The type of wound that the author chose is diabetic foot ulceration. This was chosen because this type of wound is prevalent in the nursing home that the author is currently working at and Diabetes itself is a serious health issue worldwide. Consequently, diabetic foot ulceration is considered to be one of the most significant complications of diabetes, representing a worldwide issue of medical, social, and economic problem greatly affecting the patient’s quality of life. (World Health Organization, 2004) Earlier definitions of diabetic foot ulceration dated back to 1985 by the World Health Organization stating that it is an infection, ulceration, and/or destruction of deep tissue related with neurological abnormalities and various degrees of peripheral vascular disease in the lower extremities. This has been argued by Brownlee (2005) that the term ‘diabetic’ foot signifies that there are specific qualities about the feet of the individual with diabetes that sets this disease apart from other conditions that affect the lower extremities. However they added that anything which affects the foot in those with diabetes can also affect the foot in those without the disease. Thus the definition by De Heus-van Putten (1994) best neutralise those views, stating that diabetic foot ulcers is the many different lesions of the skin, nails, bone, and connective tissue in the foot which occur more often in diabetic patients than non-diabetic patients, such conditions like ulcers, neuropathic fractures, infections, gangrene, and amputation. This is supported by the contemporary study of Vileikyte (2001), presenting that the diabetic patients are statistically more likely to develop foot ulcer that usually leads to disablement and leg amputation. The aetiology of diabetic foot ulceration comprises many components. A multicentre study by Rathur and Boulton (2007) attributed 63% of diabetic foot ulcers to diabetic neuropathy and peripheral vascular disease to be the main causative factors of diabetic foot ulceration. Peripheral neuropathy is a complication of diabetes that is the result of overtime damage of the nerve due to high blood sugar levels (Jerosch-Herold, 2005). This complication consequently contribute to the cause of diabetic foot ulcer for the nerves that relay messages of pain and sensation to the lower limb are generally affected, leading to numbness or even complete loss of sensation in the legs and feet. Losing sensation would also mean not knowing if the feet are hurt or damage. This explains why diabetic patients are usually prone to problems like minor cuts, bruises and blisters without them feeling it.Furthermore, another risk factor is the peripheral vascular disease wherein there is narrowing of the arteries caused by fatty deposits that accumulate in the lining of the arteries resulting to poor blood circulation to the feet (Medina, Scott-Paul, Ghahary & Tredget-Edward, 2005). Inadequate blood supply to the wound means decrease healing and is likely to be damaged. This explains why even a mild injury like stepping in small object or a small scratch in bare foot can eventually become ulcer for a diabetic patient. Moreover, according to Veves, Giurini, and LoGerfo (2006), predisposing factors that may act in combination to the two main risk factors are the unrecognised trauma, the biomechanical abnormalities or deformity, the limited joint mobility, and the increased susceptibility to infection. Demographic factors also play an effect on diabetic foot ulceration, such as age, gender, ethnicity and lifestyle (Medina, Scott-Paul, Ghahary & Tredget-Edward, 2003). According to the World Health Organization (2004) Diabetic foot ulcerations are common on individuals who have Type 1 and Type 2 Diabetes and who are in the age bracket of 65 years old and above. This statistics is not only relevant here in the UK but also worldwide. People who have diabetes for a longer period or manage their diabetes less effectively are more likely to develop foot ulcers. Smoking, not taking exercise, being overweight and having high cholesterol or blood pressure can all increase diabetes foot ulcer risk (Diabetes UK, 2004). Previous foot ulcers and diabetes complications can increase foot ulcer likelihood, as can ill-fitting shoes or previous foot problems such as bunions, etc.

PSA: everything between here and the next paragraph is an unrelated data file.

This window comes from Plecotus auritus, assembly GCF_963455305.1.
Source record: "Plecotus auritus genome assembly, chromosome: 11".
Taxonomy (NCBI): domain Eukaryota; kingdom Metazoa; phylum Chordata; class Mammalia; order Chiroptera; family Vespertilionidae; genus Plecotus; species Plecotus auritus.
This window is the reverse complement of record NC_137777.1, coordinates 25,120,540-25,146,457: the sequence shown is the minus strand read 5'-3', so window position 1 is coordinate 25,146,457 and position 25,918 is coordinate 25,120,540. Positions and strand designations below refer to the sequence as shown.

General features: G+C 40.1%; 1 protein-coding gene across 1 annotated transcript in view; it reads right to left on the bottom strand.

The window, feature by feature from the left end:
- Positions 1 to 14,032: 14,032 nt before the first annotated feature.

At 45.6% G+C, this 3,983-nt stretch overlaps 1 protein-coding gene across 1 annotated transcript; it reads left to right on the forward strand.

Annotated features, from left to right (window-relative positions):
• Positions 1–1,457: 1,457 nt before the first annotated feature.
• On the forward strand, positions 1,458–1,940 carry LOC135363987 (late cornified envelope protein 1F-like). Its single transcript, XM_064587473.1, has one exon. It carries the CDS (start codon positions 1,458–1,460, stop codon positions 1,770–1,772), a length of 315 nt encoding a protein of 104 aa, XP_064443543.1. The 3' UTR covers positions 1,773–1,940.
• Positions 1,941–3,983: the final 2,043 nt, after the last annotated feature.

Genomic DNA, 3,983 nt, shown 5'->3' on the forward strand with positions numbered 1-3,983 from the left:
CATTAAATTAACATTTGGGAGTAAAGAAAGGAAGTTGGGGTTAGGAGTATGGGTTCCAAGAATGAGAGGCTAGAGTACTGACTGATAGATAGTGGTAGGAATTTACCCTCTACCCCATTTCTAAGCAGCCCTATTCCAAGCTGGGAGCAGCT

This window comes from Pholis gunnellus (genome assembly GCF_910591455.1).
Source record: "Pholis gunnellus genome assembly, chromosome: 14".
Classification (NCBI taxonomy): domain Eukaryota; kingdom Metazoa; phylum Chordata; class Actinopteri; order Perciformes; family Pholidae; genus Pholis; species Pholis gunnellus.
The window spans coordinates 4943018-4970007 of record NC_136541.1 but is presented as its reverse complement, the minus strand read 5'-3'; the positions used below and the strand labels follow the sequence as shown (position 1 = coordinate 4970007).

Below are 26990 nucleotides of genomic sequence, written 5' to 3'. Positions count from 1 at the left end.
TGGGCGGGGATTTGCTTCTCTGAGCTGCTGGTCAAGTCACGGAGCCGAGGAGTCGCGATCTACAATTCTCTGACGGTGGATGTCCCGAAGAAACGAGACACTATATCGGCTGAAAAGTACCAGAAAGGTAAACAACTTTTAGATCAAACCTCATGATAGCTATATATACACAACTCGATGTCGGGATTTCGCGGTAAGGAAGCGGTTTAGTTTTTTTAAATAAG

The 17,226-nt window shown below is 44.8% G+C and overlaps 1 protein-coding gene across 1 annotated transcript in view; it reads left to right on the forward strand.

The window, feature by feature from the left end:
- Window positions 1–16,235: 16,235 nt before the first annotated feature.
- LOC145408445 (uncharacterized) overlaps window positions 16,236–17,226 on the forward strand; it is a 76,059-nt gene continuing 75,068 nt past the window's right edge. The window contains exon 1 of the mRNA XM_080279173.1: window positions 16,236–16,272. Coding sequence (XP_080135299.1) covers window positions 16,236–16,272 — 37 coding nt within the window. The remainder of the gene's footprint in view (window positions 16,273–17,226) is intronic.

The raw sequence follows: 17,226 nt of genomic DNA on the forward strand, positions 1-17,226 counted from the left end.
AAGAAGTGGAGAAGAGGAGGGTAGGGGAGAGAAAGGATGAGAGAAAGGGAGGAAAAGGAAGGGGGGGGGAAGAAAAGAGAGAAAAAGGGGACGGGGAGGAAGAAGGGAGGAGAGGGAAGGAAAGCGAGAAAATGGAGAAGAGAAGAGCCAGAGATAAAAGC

Diabetic foot ulceration usually located in increased pressure points on the bottom of the feet. However, ulcers related to trauma can occur anywhere on the foot (Diabetes UK, 2004) Anatomical distribution of diabetic foot ulceration comprises 50% of ulcers are on the toes; 30-40% are on the plantar metatarsal head; 10-15% are on the dorsum (sole) of the foot; 5-10% are on the ankle; and up to 10% are multiple ulcers (Department of Health, 2002). According to the National Diabetes Support Team (2006), the appearance of a diabetic foot ulcer generally has a base with pink/red or brown/black, depending on the patient’s blood circulations, and with a border of ‘punched-out’ like appearance while surrounded by callous skin. It has a bed with necrotic cap or ulcer (underlying tissues are exposed). Ulcers with a mainly neuropathic aetiology will have a healthy granulating bed whilst those with a significant arterial component will have a necrotic bed (Reiber, 2001). The International Diabetes Federation (2005) accounts that there are 170 million cases of diabetics reported worldwide. By 2025, this figure is expected to rise to 300 million. These diabetics patient have a 12-25% risk of suffering a foot ulcer at some time in their life. According to Reed (2004), elderly people with diabetics have twice the risk of developing foot ulcer, three times the risk of developing foot abscess and four times the risk of developing osteomyelitis. Similarly, diabetics were at greater risk of either local amputations or higher amputations (Hall & DeFrances, 2003). Since different regions of the world have populations that at variance in body builds, footwear, habits and lifestyles, the differences in the prevalence of diabetic foot ulceration is expected. Such differences are likely to be found in Asia, Africa and America for developing countries will experience the greatest rise in the prevalence of Type 2 diabetes in the next twenty years (Stanley & Collier, 2009). Thus, people living in these countries will be expected to have greater risks of ulceration in the later years. However, Abbott et al (2005) focused on Type 2 diabetics among migrant populations of South Asia and African-Carribean populations, compared with data from Europeans living in the UK, and revealed a three to four times higher incidence of ulceration in the Europeans. The lower risk of South Asians was attributed to the lower rates of foot deformity, peripheral vascular disease and neuropathy.